A number of different call flows will now be described to illustrate the various ways in which embodiments of the invention can operate. In each of these call flows it is assumed that the terminal is aware that a SIP Circuit Bearer (SCB) is required, i.e. the terminal knows that the current access system is not optimised for supporting native VoIP. All call flows begin with the terminal sending an INVITE message with the SCB SDP, requesting a SCB. If the terminal supports it's own CBCF then it will indicate in the SDP that it would like either a SCB connection or a normal VoIP connection—the ‘normal VoIP’ SDP is included because the terminal can convert this into a SIP Circuit Bearer by using it's own CBCF. There are four main possibilities:

    • 1. The terminal has indicated that it accepts incoming SCB calls. The network detects the SCB SDP and invokes the Circuit Bearer Control Function. The network makes the CS call to the terminal and links it to the SIP session. The network provides information in the form of SDP of the Media Gateway to the far endpoint. This includes the IP address of the Media Gateway.
    • 2. The terminal has indicated that it wishes to make an outgoing SCB call. The network detects the SCB SDP and invokes the Circuit Bearer Control Function. The network CBCF responds to the terminal with the E.164 number that should be used for the circuit bearer connection. The terminal makes the CB call and the CBTF in the network receives the call and forwards to the CBCF. The network CBCF then provides the SDP of the Media Gateway MGW to the far endpoint.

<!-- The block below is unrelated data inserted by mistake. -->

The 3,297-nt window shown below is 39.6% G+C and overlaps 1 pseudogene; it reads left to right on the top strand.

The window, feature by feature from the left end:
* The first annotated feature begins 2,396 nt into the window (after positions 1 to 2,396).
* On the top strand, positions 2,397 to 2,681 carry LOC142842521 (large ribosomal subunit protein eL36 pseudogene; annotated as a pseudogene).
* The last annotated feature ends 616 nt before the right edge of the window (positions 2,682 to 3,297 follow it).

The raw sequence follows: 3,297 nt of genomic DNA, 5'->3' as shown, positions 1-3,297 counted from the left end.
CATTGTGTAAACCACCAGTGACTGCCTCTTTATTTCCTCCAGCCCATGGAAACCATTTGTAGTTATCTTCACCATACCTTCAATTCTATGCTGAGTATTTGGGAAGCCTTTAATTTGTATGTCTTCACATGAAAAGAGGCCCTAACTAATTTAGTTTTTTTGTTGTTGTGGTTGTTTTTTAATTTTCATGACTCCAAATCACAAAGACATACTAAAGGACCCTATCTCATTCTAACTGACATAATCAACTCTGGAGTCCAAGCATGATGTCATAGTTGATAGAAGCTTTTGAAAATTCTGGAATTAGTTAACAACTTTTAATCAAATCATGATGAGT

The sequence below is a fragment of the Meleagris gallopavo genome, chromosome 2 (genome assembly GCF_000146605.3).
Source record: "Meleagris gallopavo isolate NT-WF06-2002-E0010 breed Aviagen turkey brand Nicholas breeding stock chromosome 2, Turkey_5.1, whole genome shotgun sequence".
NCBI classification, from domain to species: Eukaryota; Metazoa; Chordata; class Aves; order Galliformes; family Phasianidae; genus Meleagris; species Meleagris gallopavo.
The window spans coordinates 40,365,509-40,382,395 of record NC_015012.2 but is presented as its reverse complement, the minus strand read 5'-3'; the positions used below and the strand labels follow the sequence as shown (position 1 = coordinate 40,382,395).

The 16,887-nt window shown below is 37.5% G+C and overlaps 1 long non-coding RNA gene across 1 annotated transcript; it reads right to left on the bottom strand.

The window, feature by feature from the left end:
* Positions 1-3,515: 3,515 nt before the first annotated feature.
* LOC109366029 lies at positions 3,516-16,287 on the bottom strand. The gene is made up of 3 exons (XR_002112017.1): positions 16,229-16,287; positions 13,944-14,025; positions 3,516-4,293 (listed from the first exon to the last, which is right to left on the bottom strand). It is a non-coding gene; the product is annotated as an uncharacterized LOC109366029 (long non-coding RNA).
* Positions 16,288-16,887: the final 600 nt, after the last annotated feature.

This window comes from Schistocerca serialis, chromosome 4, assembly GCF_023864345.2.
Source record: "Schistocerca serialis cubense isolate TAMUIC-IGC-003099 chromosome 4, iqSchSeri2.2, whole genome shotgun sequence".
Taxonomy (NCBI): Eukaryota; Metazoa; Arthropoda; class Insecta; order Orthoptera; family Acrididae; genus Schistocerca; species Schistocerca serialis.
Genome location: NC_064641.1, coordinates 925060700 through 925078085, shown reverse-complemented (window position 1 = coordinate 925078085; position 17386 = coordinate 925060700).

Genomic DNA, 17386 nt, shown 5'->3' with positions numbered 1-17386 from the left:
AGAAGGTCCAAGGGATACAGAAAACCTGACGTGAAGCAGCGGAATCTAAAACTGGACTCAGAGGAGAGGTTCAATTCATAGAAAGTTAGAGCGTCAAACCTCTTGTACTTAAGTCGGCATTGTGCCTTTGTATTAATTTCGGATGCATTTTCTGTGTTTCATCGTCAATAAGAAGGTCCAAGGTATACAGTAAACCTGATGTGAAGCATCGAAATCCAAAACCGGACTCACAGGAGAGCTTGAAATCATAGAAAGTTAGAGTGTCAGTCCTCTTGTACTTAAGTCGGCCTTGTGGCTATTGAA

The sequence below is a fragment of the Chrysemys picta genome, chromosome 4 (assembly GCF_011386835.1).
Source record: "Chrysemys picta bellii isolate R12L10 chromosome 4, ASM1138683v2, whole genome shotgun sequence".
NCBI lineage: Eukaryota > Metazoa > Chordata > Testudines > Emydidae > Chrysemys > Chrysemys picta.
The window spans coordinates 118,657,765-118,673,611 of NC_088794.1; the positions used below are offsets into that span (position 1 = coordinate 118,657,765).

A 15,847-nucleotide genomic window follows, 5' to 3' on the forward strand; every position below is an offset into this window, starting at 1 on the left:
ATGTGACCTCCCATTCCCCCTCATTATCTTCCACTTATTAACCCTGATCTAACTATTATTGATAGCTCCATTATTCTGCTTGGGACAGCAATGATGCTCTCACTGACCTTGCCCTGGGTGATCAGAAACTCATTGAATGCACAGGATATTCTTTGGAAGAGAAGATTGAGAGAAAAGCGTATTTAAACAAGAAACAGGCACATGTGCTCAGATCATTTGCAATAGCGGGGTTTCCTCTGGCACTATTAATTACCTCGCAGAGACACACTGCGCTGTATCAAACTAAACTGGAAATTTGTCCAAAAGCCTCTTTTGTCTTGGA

• 3. The network does not recognise the SCB SDP, i.e. the network does not have a CBCF, and the SDP is forwarded to the far endpoint, which also does not recognise it but accepts the VoIP part of the call. The calling terminal invokes it's own CBCF and the call flows continue as in (1) or (2) with the terminal performing the CBCF function and either CBOF or CBTF.
    • 4. The network does not recognise the SCB SDP and it is forwarded to the far endpoint, which does recognise it. According to the preference indicated by the calling terminal, the called or calling terminal invokes a CBOF to establish a Circuit Bearer directly between the two endpoints. As the Circuit Bearer is established directly between CBOF and CBTF at the two endpoints there is no need for mediating between a Circuit Bearer and a VoIP connection and hence no need for a CBCF. A further possibility in this case is that the SCB parameters negotiated in the session description identify an already established CS domain call between the two endpoints. In this way, an IMS session can be established making use of a pre-existing CS domain call between the two users.

For simplicity, some network entities have been omitted from the call flows, such as the various CSCFs that signaling messages would be routed through. Where there is a network based CBCF, it is shown as an individual entity although it will, in reality, be provided at the P-CSCF, S-CSCF or SIP AS. The call flows are the same, although the discovery of information such as E.164 numbers may differ. The terminal UE-A has a CS domain subscription with a Mobile Station ISDN number (MSISDN) +447710875525. When the CBCF is network-based, it operates a full back-to-back User Agent, meaning that it acts as a SIP User Agent Server towards the originating SIP User Agent and as a SIP User Agent Client towards the terminating SIP User Agent, mediating between the two.

We consider the case that UE-A wants to use a SIP Circuit Bearer. This is transparent to UE-B in Cases 1-3. UE-B may also use SCB, in which case (for cases 1-3) the call flow for UE-B is essentially the mirror of that for UE-A. Messages that are tagged with an asterisk symbol “*” indicate that pre-conditions are not yet met. SDP extensions are required for describing a Circuit Bearer. These are outlined in the Appendix.